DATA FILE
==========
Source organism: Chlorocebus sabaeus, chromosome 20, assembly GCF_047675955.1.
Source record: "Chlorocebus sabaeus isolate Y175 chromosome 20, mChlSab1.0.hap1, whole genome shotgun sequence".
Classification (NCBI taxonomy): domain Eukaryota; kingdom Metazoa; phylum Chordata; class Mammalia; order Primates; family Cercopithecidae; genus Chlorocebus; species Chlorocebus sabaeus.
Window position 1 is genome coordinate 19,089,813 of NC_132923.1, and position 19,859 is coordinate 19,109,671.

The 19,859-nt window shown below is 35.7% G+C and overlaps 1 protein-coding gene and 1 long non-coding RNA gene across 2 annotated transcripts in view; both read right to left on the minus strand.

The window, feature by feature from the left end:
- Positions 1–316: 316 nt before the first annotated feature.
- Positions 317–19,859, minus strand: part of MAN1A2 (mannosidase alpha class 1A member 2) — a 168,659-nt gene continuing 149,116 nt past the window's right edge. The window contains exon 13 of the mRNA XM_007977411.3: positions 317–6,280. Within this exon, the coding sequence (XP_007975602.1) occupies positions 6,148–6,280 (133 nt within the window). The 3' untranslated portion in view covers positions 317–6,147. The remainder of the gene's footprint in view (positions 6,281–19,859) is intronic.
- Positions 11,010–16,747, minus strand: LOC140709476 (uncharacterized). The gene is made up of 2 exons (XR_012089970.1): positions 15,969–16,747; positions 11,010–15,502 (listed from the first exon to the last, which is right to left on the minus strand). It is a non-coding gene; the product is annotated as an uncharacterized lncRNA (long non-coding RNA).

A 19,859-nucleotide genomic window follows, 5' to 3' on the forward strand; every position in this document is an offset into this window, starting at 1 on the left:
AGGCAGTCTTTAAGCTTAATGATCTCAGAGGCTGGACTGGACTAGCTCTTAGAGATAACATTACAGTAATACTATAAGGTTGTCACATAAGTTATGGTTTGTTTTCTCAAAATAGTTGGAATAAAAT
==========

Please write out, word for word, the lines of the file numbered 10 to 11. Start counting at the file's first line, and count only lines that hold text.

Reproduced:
A 19,859-nucleotide genomic window follows, 5' to 3' on the forward strand; every position in this document is an offset into this window, starting at 1 on the left:
AGGCAGTCTTTAAGCTTAATGATCTCAGAGGCTGGACTGGACTAGCTCTTAGAGATAACATTACAGTAATACTATAAGGTTGTCACATAAGTTATGGTTTGTTTTCTCAAAATAGTTGGAATAAAAT